Al-‘Araqib village was first demolished by the authorities on 27 July 2010, when residents were evicted by a force consisting of over 1,000 riot police officers, and at least 46 homes and other structures, including animal pens and water tanks, were destroyed. Thousands of olive and other trees were uprooted, destroying the villagers’ livelihood, and the villagers’ possessions including electricity generators, refrigerators and vehicles were confiscated by the police. On 4 and 10 August, makeshift shelters that the villagers had built were demolished and buried by bulldozers, supported by a large police force in riot gear equipped with a water cannon. Building materials and water tanks were seized; seven residents were arrested but later released, four on condition that they not enter al-‘Araqib again. Then on 17 August, the authorities recommenced demolitions at dawn; this was during Ramadan, while the villagers were fasting. On 12 September at dawn, dozens of police arrived again at al-‘Araqib with bulldozers and destroyed newly erected tents and other structures. The sixth demolition was on 13 October, when the entire village was again razed to the ground, and the director of the NCF was arrested by police and banned from entering al-‘Araqib for 10 days. The seventh demolition was on 22 November, when approximately 30 structures were demolished in the village and some 1,600 olive trees located 2km away from the village and belonging to relatives of al-‘Araqib residents were uprooted by the Israeli authorities.
In its concluding observations in July 2010, the UN Human Rights Committee stated its concern about “allegations of forced evictions of the Bedouin population based on the Public Land Law (Expulsion of Invaders) of 1981 as amended in 2005” and about what it described as the Israeli authorities’ “inadequate consideration” of the agricultural and other traditional needs of the Bedouin population of the Negev and the difficulties that the Bedouin face in accessing “health structures, education, water and electricity” due to Israeli policies. The Committee called for the Israeli authorities to “respect the Bedouin population’s right to their ancestral land and their traditional livelihood based on agriculture” and to “guarantee the Bedouin population’s access to health structures, education, water and electricity, irrespective of their whereabouts” in Israel. The UN Committee on the Elimination of Racial Discrimination has also expressed concern about Israel’s relocation of Bedouin residents of “unrecognized” villages to towns and called for their villages to be officially recognized, and for Israel to “enhance its efforts to consult” the villagers and seek their agreement or consent in advance of any process of relocation.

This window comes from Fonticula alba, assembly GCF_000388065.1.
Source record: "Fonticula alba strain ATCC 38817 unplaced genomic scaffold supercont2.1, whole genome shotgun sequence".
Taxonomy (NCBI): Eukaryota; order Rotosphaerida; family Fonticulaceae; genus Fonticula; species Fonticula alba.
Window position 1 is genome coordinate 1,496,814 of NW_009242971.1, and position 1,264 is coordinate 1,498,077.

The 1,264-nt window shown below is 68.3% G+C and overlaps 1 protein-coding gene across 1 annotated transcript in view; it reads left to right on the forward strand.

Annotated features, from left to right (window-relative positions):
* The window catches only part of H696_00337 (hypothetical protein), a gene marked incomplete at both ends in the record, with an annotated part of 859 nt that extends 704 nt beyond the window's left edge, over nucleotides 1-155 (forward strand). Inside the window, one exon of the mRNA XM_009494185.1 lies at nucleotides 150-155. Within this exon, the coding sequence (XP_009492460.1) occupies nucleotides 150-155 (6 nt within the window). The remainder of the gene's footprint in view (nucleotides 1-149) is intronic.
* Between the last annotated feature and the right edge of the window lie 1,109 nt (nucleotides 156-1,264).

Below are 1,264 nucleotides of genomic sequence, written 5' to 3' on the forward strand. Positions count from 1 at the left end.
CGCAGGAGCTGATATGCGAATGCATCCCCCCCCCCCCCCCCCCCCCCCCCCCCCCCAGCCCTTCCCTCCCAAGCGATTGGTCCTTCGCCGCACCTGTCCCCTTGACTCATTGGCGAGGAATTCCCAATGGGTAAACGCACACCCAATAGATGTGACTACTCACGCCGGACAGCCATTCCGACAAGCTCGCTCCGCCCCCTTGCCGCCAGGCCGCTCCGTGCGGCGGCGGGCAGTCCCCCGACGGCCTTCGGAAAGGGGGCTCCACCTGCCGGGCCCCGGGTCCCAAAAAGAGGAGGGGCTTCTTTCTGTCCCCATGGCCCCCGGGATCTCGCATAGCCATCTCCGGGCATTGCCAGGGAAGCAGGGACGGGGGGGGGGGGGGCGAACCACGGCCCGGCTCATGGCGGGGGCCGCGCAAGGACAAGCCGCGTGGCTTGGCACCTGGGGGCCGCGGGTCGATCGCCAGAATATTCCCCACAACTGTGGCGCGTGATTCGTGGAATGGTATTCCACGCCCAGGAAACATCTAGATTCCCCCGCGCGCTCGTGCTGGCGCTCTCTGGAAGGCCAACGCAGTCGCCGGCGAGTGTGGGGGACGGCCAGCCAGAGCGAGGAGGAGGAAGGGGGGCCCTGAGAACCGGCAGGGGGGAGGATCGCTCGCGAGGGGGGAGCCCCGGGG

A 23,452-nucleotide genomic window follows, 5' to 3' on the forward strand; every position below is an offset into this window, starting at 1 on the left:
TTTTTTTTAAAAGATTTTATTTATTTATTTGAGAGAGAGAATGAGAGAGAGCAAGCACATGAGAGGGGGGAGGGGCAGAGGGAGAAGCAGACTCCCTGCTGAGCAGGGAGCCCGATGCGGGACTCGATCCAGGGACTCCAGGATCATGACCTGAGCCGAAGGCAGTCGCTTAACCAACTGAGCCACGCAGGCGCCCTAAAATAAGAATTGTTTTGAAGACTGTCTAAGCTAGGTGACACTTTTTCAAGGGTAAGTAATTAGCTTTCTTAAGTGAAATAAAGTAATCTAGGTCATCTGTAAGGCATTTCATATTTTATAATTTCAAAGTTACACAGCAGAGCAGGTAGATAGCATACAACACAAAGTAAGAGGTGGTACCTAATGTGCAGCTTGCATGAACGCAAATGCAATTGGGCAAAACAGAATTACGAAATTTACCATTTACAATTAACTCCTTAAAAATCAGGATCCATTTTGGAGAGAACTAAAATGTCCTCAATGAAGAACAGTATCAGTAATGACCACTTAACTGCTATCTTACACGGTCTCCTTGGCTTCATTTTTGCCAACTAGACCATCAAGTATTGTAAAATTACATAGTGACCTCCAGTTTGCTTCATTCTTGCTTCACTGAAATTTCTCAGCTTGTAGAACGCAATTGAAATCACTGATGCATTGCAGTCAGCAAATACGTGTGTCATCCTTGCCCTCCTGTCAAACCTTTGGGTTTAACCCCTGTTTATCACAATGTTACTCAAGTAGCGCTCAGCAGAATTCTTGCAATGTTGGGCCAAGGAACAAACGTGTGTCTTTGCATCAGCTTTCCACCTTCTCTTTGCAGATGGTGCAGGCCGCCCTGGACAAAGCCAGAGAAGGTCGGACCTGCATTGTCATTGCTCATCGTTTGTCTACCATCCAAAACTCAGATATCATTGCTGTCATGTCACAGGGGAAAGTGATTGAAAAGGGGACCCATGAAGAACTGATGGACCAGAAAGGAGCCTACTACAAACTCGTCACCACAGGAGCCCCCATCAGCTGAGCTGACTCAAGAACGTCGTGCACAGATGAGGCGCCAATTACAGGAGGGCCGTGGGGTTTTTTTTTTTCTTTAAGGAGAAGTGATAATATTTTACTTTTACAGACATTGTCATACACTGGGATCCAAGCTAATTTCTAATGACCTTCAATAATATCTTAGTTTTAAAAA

Despite an apparent governmental plan to regularize the status of some of the “unrecognized” villages, it was reported in the Israeli media in early 2010 that the Interior Ministry, the Israel Land Administration and the police had decided to triple the demolition rate of Bedouin construction in the Negev, and the marked increase in the number of demolitions and demolition orders this year accords with such reports.
In addition to the demolitions in al-‘Araqib and other Palestinian communities inside Israel, the Israeli authorities have recently intensified demolitions of Palestinian homes located in the occupied West Bank, including East Jerusalem. On 21 December, for example, a home belonging to a family of six, including three children, was destroyed in Sur Baher in East Jerusalem. The same day, a Palestinian home belonging to a family of five, including three children, was destroyed in Nu’man village in East Jerusalem. On 19 December, four tents serving as family homes and four animal pens were demolished in in al-Haswa, near Bethlehem, affecting 24 people, including 16 children.